6 Planet-Friendly 3D-Printed Designs
by Maddie | March 11, 2020
Throughout the world, many people are becoming more conscious of the impact our daily lives have on the environment and are therefore taking steps to reduce their waste and carbon footprints. For instance, a study by Southern Cross University found that 87% of respondents make an effort to live an eco-friendly lifestyle.
So, how is 3D printing contributing to these sustainable efforts seen around the world? From 3D printing products used for eco-friendly purposes to designs comprised of recycled materials, here are six designs created with environmental impacts in mind.
1) Solar car battery
Currently, a huge focus for those who work to protect our environment is on renewable energy. In an automobile world packed with the constant use of fossil fuels, introductions such as solar-powered cars prove that alternatives are possible. 3D printing is a valuable manufacturing method to support movements such as this because it has the capability to create lightweight and efficient structures that enhance these vehicles’ structures.
As we shared previously on our blog, our parent company Materialise assisted a student team from KU Leuven in the creation of a solar car. Agoria Solar Team built this entire car from scratch, including the 3D-printed battery casing they created together with our experts. Although this model isn’t intended for public driving, it proved to be a successful design when Agoria Solar Team was the first to cross the finish line during the 3,000 km Bridgestone World Solar Challenge across Australia.
2) Customizable bike frame
We already took a look at how cars could be improved in order to protect the environment, but what about alternative transportation methods?
James Novak’s goal for this prototype with a 3D-printed frame was to create a bicycle that is designed to fit its owner’s body proportions. James achieved a bike with the exact measurements he required thanks to freedom of design through 3D printing via i.materialise. Designs such as this enable environmentally-friendly modes of transport to become more user-friendly, which then inspires more people to use these types of transportation.
3) Robotic flowers for bee pollination
Another focus of those who would like to improve the planet is to improve habitats for bees.
This is the driving force behind Michael Candy’s creation of 3D-printed robotic flowers for safe pollination. Bees are not easy to deceive, which is why it was necessary to design the flowers to look as real as possible while maintaining an intricate nectar delivery system — a feat made possible thanks to 3D printing. In a world with increasingly more genetically modified crops and pesticides, this design could allow bees to continue their pollination practices safely and successfully as agriculture methods evolve.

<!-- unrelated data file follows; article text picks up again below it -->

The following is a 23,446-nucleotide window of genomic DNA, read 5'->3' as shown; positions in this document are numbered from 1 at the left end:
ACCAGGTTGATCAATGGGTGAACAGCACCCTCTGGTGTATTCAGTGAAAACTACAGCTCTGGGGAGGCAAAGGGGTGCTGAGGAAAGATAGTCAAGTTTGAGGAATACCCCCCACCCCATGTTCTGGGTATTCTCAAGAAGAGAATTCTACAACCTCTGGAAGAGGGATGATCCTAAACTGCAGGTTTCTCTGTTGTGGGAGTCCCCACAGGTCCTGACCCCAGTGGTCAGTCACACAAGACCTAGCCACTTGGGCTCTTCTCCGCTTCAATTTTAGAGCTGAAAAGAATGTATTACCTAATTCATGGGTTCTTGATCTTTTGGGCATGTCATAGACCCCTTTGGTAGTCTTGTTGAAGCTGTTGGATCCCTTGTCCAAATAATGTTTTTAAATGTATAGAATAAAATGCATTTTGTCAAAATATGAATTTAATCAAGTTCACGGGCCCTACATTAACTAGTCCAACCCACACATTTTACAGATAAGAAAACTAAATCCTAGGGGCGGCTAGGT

4) Eco-friendly concrete
Although it is a material that is used incredibly often throughout the entire world, concrete, unfortunately, has a very high carbon footprint. That is why engineers from UCLA were granted $1.5 million from the National Science Foundation in order to research of a more sustainable alternative.
The team came up with a 3D-printed material as a replacement with a less significant carbon footprint. In order to decrease emissions, their goal is to find a manufacturing method that incorporates as much carbon dioxide as possible. Thanks to 3D printing materials, they are working on prototypes that simultaneously are lightweight and have high load-bearing capabilities.
5) Bioplastic juice cups
Consumers are realizing that adopting new behaviors to avoid waste even as small as a juice cup makes a difference. Because of this, an Italian studio called Carlo Ratti Associati decided to create a machine that makes a material by combining an orange’s peel with PLA in order to 3D print a cup for orange juice. Once the cup is used, it can then be placed back into the machine and recycled further to create additional cups. Beyond just using this material for juice cups, the team hopes to be able to use it for other purposes in the future, such as fabric for clothing.
6) Zero-waste skirt
Fast fashion is yet another aspect of our lives which contributes to the waste and pollution of the planet. Designer Julia Daviy chose to turn to the use of 3D printing and organic materials in order to design more sustainable clothing. An example of this is her zero-waste, customized, 3D-printed skirt. With the help of recyclable filaments and a patented zero-waste 3D printing process, Julia was able to create a stunning skirt that allows consumers to make sustainable choices when it comes to their clothing purchases.
Julia doesn’t plan to stop her planet-friendly efforts any time soon. “We’ll have succeeded when beautiful, comfortable, ethically-manufactured, and environmentally-friendly clothes are the standard,” she stated in an interview with 3D Printing Media Network.
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